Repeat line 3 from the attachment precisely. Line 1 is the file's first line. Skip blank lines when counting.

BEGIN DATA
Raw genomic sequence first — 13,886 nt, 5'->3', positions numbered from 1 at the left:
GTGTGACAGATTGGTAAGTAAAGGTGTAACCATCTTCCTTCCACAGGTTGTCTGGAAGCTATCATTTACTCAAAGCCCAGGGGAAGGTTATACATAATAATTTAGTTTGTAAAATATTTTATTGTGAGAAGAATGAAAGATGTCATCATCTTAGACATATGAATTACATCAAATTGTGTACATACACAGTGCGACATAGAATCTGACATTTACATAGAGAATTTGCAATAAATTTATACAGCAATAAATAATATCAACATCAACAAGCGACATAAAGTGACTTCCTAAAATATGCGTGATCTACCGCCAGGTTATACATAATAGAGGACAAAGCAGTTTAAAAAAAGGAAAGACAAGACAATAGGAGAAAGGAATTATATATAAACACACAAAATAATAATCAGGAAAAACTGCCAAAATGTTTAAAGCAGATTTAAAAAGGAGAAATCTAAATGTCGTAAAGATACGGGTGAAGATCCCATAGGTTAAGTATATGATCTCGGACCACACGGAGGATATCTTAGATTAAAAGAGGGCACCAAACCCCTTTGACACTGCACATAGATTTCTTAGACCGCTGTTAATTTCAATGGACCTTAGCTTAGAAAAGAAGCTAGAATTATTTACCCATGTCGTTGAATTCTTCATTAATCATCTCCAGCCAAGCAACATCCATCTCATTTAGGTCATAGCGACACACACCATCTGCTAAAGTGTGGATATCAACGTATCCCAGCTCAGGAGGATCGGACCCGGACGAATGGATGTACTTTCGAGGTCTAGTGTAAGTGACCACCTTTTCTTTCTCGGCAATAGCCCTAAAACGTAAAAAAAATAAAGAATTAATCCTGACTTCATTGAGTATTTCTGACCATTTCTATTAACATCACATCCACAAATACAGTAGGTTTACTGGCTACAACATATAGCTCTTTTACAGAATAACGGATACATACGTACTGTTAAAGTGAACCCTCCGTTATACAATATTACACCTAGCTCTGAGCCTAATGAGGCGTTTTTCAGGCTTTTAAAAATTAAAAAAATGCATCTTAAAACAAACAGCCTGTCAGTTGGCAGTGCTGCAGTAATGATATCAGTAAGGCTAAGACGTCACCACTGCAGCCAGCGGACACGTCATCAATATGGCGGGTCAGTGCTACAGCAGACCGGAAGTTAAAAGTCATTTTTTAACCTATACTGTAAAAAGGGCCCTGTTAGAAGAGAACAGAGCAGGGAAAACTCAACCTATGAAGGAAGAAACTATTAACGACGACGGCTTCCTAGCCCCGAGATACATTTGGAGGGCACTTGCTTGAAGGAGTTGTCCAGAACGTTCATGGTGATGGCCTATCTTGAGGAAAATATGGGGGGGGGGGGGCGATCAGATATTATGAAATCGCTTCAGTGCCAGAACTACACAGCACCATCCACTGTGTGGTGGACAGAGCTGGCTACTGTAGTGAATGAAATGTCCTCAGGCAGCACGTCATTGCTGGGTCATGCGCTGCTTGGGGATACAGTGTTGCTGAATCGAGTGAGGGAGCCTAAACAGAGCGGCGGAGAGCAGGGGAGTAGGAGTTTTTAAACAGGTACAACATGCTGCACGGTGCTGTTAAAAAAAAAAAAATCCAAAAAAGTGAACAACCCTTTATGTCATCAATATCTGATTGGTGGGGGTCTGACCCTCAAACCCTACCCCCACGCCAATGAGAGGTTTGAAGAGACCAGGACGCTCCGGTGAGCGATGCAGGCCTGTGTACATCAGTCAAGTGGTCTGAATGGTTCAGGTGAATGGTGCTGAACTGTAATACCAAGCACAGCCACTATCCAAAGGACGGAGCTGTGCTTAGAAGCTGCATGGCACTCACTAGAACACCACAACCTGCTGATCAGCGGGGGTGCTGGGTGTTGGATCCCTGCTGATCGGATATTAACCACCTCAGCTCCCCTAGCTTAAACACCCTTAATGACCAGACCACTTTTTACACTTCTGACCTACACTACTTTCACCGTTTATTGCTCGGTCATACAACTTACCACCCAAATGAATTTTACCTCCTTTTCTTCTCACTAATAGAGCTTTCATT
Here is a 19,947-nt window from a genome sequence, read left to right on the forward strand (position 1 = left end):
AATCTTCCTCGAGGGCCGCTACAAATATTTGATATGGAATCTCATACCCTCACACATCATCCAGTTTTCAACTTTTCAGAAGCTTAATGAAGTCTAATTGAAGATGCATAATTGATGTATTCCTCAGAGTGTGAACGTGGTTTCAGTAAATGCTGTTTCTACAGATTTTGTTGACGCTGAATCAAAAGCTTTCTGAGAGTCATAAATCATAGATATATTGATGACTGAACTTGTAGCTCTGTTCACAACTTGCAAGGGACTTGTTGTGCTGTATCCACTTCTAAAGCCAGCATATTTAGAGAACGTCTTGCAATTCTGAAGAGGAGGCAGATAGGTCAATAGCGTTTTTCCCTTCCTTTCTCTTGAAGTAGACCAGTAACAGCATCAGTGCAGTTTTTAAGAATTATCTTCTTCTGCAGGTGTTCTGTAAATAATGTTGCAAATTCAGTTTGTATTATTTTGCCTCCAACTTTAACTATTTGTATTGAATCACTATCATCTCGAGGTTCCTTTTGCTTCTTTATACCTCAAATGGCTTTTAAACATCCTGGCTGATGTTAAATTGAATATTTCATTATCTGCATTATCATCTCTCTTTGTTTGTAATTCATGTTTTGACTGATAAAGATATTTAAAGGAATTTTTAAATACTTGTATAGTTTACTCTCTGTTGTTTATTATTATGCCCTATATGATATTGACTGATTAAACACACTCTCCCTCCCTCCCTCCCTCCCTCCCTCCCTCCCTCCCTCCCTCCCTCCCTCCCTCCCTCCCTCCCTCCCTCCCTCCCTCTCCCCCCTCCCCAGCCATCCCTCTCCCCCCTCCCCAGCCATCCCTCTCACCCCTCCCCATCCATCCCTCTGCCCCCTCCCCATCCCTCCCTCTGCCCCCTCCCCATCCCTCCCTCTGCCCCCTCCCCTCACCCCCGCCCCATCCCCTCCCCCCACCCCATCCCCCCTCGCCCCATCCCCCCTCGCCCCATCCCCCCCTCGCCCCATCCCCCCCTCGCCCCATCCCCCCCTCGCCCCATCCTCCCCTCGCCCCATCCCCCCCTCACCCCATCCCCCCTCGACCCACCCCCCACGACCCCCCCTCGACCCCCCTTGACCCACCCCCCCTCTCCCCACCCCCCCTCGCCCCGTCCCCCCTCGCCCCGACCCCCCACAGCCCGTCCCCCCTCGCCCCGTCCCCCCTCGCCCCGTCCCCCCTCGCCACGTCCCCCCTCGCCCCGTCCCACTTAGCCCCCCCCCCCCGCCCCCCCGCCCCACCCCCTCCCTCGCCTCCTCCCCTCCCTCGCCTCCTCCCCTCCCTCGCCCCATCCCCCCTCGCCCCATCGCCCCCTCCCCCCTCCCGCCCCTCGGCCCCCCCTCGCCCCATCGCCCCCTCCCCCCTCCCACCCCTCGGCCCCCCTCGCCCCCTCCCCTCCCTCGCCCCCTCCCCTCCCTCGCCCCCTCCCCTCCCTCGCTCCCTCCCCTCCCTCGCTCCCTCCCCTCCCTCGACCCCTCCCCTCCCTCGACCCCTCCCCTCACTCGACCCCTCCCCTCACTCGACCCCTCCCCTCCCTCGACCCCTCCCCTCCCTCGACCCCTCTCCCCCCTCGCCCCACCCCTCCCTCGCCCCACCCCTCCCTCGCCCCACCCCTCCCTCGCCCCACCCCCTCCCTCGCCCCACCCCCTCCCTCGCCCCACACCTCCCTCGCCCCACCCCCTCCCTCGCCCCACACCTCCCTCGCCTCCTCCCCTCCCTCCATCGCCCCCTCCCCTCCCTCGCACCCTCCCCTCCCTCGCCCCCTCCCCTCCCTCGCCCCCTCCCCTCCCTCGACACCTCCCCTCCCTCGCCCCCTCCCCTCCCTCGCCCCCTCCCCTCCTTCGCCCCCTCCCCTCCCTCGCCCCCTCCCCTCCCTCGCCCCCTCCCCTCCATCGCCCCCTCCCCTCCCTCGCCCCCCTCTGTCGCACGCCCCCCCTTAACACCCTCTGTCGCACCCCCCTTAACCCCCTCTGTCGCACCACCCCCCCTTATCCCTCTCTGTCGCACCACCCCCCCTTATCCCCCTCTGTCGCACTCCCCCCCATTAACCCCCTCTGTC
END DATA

Here is a 19,947-nt window from a genome sequence, read left to right on the forward strand (position 1 = left end):